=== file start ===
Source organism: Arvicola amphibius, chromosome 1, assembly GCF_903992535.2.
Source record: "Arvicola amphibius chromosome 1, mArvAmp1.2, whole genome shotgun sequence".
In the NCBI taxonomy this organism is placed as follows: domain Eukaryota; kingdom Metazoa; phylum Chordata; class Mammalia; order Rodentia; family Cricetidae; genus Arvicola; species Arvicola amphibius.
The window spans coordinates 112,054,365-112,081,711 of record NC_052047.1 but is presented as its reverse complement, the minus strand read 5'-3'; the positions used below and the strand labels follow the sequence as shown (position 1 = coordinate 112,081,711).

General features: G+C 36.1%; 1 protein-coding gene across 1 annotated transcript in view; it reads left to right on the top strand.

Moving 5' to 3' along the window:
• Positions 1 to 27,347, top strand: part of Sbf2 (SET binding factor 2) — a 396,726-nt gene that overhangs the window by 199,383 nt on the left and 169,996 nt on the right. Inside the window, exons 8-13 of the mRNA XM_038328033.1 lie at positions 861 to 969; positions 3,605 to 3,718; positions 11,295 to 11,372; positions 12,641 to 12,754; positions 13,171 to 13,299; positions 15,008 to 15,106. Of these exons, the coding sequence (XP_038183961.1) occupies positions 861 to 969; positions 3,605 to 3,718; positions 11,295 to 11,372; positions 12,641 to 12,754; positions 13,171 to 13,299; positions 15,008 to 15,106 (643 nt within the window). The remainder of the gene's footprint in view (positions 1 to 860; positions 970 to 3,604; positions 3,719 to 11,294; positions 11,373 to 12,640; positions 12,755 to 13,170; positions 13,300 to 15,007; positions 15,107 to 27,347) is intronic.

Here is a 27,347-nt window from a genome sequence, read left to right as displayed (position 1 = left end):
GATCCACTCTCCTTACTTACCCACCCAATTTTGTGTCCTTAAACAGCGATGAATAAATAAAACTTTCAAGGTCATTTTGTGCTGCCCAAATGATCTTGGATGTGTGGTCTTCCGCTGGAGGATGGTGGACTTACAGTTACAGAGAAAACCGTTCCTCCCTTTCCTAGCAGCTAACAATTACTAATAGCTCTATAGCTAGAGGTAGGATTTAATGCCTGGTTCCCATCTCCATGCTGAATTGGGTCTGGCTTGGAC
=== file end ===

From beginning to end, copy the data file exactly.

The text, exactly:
Source organism: Arvicola amphibius, chromosome 1, assembly GCF_903992535.2.
Source record: "Arvicola amphibius chromosome 1, mArvAmp1.2, whole genome shotgun sequence".
In the NCBI taxonomy this organism is placed as follows: domain Eukaryota; kingdom Metazoa; phylum Chordata; class Mammalia; order Rodentia; family Cricetidae; genus Arvicola; species Arvicola amphibius.
The window spans coordinates 112,054,365-112,081,711 of record NC_052047.1 but is presented as its reverse complement, the minus strand read 5'-3'; the positions used below and the strand labels follow the sequence as shown (position 1 = coordinate 112,081,711).

General features: G+C 36.1%; 1 protein-coding gene across 1 annotated transcript in view; it reads left to right on the top strand.

Moving 5' to 3' along the window:
• Positions 1 to 27,347, top strand: part of Sbf2 (SET binding factor 2) — a 396,726-nt gene that overhangs the window by 199,383 nt on the left and 169,996 nt on the right. Inside the window, exons 8-13 of the mRNA XM_038328033.1 lie at positions 861 to 969; positions 3,605 to 3,718; positions 11,295 to 11,372; positions 12,641 to 12,754; positions 13,171 to 13,299; positions 15,008 to 15,106. Of these exons, the coding sequence (XP_038183961.1) occupies positions 861 to 969; positions 3,605 to 3,718; positions 11,295 to 11,372; positions 12,641 to 12,754; positions 13,171 to 13,299; positions 15,008 to 15,106 (643 nt within the window). The remainder of the gene's footprint in view (positions 1 to 860; positions 970 to 3,604; positions 3,719 to 11,294; positions 11,373 to 12,640; positions 12,755 to 13,170; positions 13,300 to 15,007; positions 15,107 to 27,347) is intronic.

Here is a 27,347-nt window from a genome sequence, read left to right as displayed (position 1 = left end):
GATCCACTCTCCTTACTTACCCACCCAATTTTGTGTCCTTAAACAGCGATGAATAAATAAAACTTTCAAGGTCATTTTGTGCTGCCCAAATGATCTTGGATGTGTGGTCTTCCGCTGGAGGATGGTGGACTTACAGTTACAGAGAAAACCGTTCCTCCCTTTCCTAGCAGCTAACAATTACTAATAGCTCTATAGCTAGAGGTAGGATTTAATGCCTGGTTCCCATCTCCATGCTGAATTGGGTCTGGCTTGGAC